Frank Sacherer -- 1940 - 1978

Search
Go

Discussion Topic

Return to Forum List
Post a Reply
Messages 561 - 580 of total 592 in this topic << First  |  < Previous  |  Show All  |  Next >  |  Last >>
hamie

Social climber
Thekoots
Mar 30, 2013 - 11:03pm PT
This thread went off the rails around 20 posts ago. There was some strange criticism that Frank, an established Valley veteran who was studying for a doctorate in physics, had ignored one or two 'new to the Valley' teenagers. It has since wandered further afield, with an analysis of who climbed with whom, spray about soloing accomplishments, and finally some speculation about Bev Johnson's sex life. This material is more suited to a "Soloing and Sex in the Sixties" thread, not in one intended to pay tribute to Frank. If you didn't like Frank, or he didn't like you, well, too bad. There's not much we can do about that now. As has been stated several times already, he was SHY SHY SHY and not easy to approach. For what it's worth, I knew Frank, and I liked him, a lot. Let's get this thread back on track.
Peter Haan

Trad climber
Santa Cruz, CA
Mar 30, 2013 - 11:23pm PT
You tell ‘em Hamie. For you this six and a half year old thread is a memoriam. And as you say, “there is not much we can do about that now”.
Ed Hartouni

Trad climber
Livermore, CA
Topic Author's Reply - Mar 31, 2013 - 01:11am PT
I have received advice that this thread be "frozen" much farther back than 20 posts... of course that cannot be done without eliminating the opening post. And while I am the author of the thread and retain (I think) the ability to kill off the thread (thus fixing it in time) it wouldn't serve any purpose to do so.

When I started it 6 and a half years ago I was seeking information on Sacherer from those who knew him and climbed with him, there was relatively little known, and mostly the same stories. After hashing that around climbers who had climbed with Sacherer in the Valley posted up a number of recollections, stories and pictures which certainly started to put a more complete picture of him together.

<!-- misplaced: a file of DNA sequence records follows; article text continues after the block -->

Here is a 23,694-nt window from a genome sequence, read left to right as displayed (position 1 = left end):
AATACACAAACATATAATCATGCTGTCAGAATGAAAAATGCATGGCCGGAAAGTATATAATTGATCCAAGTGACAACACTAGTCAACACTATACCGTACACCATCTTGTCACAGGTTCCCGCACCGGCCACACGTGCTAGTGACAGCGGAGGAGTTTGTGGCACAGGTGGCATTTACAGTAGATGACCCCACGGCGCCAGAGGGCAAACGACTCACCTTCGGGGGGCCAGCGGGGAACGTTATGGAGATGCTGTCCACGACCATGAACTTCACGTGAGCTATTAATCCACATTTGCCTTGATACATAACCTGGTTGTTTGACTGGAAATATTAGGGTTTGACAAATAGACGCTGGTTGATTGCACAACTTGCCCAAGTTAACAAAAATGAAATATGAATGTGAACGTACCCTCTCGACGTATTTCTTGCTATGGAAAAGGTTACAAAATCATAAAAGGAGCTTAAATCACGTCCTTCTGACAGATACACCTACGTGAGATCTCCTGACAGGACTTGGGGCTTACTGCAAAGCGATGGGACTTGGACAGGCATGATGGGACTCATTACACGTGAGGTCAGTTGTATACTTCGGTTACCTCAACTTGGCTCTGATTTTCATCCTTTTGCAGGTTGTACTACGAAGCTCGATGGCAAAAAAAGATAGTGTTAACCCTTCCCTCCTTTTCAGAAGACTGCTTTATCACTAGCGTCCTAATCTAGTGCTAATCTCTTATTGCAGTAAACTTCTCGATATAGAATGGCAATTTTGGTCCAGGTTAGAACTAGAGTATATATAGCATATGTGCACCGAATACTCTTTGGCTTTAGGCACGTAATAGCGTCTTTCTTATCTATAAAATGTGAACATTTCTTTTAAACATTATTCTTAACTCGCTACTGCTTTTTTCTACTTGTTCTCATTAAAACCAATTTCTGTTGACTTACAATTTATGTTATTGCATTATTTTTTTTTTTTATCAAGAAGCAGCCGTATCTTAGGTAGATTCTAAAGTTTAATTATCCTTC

About 3 years into the thread Jan Turner, Sacherer's wife, started to participate. Jan provided me with enough information about their European climbing partners, many of whom were physicists at CERN, that I was able to contact them and get the story of his Alpine exploits, as well as the absolutely stunning story of the last climb, along with images (since removed) from Sacherer and Weis' camera.

That was not the end as more people with stories found the thread and posted.

My original goal having been met, there was the wonderful occasion of being able to celebrate the memory Sacherer in Yosemite Valley May 2010 and meeting a number of climbers that I would probably never have had the honor of meeting.

The thread is relatively short, and the posts are not too off topic. One can't help by speculate on all nature of the bits and pieces of the story, and I suspect that will continue. But it is a great story and told here by all the voices it is still a wonderful read.

Thank you all for your contributions.

Jan

Mountain climber
Okinawa, Japan
Mar 31, 2013 - 06:38am PT
Speaking of which, I'm wondering if anyone managed to download the photos from Frank and Joe's last climb? I had downloaded the whole thread and then lost it in a computer crash when both hard drive and backup system failed. When I went to download it again, I discovered those photos were missing.